On March 1, 2020, nearly six months after Galaxy’s Edge opened in Orlando, the state of Florida reported its first two cases of COVID-19. On March 16, Disney World decided to temporarily close, as Papalini’s team continued planning, undeterred as the Resistance, for a magical celebration in a hopefully safer future.
We are in that future, and it is meaningfully—if far from perfectly—safer. Disney reopened the Orlando parks in July 2020, so they’ve had more than a year of practice hosting guests in the context of the pandemic. Resort-wide, I found masks requirement signs as ubiquitous as 50th anniversary swag. Outside of actively eating or drinking at a restaurant table, you must wear a mask indoors anywhere on property, from a hotel lobby to the Monorail to a haunted freight elevator plummeting into the Twilight Zone.
The famously cheery Cast Members—who are required to wear face coverings and be vaccinated—don’t play around, making mask noncompliance borderline zero. (Those who would rather not wear masks should head to Universal’s theme parks, which I also visited last month; there are no indoor mask requirements there, and as such, very few guests wore them, even in crowded indoor attractions.)
Personally, Disney’s protocols made it easier to enjoy the celebration and the new toys rolled out to coincide with the 50th, including Remy’s Ratatouille Adventure, a delightfully screwy mouse-chase that operates on the same nonlinear trackless system as Rise of the Resistance.
A ten-minute walk from Remy and EPCOT’s expanded France pavilion, I boarded a simulated cosmic elevator to dinner at Space 220. Realistic screens in the floor and ceiling show Earth disappearing and the Centauri Space Station appearing as diners “travel” 220 miles to a restaurant with floor-to-ceiling windows that will look familiar to anyone who’s ridden Rise. What’s for dinner in space? No freeze-astronaut pouches, just cashew hummus, glossy braised short ribs over mashed potatoes, and spicy Stargaritas.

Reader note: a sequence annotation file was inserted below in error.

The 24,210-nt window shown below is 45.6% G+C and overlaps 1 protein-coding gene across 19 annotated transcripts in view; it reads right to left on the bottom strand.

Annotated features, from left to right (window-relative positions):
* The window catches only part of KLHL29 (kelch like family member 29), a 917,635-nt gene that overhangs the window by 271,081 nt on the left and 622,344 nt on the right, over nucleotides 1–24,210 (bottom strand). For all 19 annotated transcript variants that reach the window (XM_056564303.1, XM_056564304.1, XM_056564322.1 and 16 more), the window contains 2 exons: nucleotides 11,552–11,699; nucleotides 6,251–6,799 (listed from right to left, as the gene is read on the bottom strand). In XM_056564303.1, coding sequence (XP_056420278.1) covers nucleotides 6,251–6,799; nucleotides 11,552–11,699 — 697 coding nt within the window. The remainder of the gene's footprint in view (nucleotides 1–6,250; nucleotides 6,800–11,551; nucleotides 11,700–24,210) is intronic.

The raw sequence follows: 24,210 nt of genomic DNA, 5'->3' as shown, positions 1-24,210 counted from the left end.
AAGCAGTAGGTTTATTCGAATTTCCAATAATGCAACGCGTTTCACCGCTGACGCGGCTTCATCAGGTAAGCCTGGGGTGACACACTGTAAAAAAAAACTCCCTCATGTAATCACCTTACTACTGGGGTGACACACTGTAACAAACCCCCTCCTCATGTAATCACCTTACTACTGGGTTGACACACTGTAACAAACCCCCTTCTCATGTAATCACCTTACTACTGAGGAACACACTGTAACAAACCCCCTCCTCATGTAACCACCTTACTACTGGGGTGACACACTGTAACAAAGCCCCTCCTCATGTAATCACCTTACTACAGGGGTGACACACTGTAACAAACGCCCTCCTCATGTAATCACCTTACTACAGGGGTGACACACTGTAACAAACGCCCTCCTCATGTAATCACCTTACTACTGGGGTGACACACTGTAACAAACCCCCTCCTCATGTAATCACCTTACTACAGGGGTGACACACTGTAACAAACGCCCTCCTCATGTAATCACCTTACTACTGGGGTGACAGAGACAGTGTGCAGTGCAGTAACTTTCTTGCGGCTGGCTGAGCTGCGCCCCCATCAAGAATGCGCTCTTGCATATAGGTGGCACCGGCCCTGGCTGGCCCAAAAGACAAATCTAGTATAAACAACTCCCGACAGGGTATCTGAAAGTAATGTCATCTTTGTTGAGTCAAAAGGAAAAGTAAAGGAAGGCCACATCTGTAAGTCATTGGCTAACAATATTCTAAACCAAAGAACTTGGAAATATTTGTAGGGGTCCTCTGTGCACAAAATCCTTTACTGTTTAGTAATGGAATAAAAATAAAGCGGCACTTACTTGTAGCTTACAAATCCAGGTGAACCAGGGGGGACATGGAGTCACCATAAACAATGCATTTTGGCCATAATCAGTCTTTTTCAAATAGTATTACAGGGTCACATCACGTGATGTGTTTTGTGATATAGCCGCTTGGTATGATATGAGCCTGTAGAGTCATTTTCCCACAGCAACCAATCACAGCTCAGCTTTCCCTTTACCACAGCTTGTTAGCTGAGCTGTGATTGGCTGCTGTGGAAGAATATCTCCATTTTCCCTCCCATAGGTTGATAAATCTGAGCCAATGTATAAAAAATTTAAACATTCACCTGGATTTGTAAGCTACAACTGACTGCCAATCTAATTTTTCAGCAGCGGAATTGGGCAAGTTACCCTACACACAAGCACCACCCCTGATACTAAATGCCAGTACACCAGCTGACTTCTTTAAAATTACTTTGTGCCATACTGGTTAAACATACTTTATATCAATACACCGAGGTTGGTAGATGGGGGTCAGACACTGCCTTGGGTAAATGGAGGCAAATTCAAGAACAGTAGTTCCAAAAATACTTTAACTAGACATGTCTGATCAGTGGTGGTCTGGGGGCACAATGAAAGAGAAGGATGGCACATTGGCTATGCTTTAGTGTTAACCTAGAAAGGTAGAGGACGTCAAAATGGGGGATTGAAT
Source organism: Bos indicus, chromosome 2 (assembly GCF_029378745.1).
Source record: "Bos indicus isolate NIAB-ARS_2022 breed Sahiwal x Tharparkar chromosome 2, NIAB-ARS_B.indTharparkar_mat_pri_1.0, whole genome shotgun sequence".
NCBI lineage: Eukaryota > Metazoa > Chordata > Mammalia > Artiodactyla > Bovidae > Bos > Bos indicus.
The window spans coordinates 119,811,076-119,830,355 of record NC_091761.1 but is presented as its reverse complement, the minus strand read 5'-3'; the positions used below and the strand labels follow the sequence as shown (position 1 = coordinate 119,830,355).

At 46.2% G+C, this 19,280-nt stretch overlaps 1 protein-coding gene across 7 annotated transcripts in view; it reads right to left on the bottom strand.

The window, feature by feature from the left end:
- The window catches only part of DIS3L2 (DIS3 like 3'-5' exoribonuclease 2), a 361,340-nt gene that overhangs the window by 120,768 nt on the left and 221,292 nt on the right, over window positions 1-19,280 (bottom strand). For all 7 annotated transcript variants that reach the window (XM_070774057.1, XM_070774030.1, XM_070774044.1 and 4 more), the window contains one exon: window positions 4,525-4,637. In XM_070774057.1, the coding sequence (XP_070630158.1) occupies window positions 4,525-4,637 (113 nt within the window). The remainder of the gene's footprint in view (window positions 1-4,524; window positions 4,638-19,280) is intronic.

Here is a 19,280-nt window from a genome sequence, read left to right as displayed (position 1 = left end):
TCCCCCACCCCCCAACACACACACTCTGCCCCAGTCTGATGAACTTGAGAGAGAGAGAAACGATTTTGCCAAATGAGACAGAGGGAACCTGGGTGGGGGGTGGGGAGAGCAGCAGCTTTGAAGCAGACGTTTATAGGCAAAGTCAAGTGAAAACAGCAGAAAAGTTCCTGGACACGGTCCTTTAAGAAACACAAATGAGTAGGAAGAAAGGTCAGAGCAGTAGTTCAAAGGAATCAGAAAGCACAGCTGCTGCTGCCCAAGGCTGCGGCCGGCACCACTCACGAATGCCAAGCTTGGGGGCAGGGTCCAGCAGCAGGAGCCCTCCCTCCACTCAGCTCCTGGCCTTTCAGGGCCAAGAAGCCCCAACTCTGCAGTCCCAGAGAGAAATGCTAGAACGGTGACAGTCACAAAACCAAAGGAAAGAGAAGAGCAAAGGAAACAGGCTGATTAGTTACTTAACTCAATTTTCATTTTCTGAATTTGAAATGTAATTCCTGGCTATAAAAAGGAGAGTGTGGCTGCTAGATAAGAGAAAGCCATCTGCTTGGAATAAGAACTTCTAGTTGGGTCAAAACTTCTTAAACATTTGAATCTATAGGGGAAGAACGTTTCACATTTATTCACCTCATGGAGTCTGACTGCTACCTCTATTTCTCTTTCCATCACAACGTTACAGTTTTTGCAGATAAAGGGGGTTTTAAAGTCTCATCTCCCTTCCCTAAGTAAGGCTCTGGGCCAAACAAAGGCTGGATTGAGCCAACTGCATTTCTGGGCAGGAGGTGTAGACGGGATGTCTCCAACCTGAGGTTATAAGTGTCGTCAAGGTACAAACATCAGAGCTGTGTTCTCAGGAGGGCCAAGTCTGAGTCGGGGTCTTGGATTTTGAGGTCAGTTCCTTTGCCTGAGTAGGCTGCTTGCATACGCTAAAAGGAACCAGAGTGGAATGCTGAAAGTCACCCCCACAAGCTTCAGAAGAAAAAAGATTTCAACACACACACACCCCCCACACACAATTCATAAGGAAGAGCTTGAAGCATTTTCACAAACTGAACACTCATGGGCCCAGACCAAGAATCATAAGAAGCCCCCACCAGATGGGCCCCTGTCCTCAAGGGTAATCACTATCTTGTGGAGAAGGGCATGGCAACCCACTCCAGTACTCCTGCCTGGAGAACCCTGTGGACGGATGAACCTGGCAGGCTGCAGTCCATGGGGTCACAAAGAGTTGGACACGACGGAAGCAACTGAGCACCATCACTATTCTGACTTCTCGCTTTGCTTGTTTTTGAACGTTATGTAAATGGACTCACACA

“Expectations were very high because this is a milestone anniversary,” Papalini says. “[Guests] felt it was going to be big. They wanted to see new and special things.”
And there are plenty that will open throughout 2022, including a new Princess and the Frog overlay for Splash Mountain; Guardians of the Galaxy: Cosmic Rewind, the centerpiece of EPCOT’s revitalized Future World; and the Tron roller coaster in Magic Kingdom.
There are no firm dates for those upcoming additions, but the maiden voyage of the Galactic Starcruiser, the ultra-immersive and interactive Star Wars hotel experience, has been confirmed. The inaugural two-night “sailing” will take place on March 1, two years to the day of the first confirmed cases of COVID-19 in Florida. How many of us have wanted to board a one-way spaceship and escape to another world, real or imagined, in the last 18 months? Disney is betting a lot.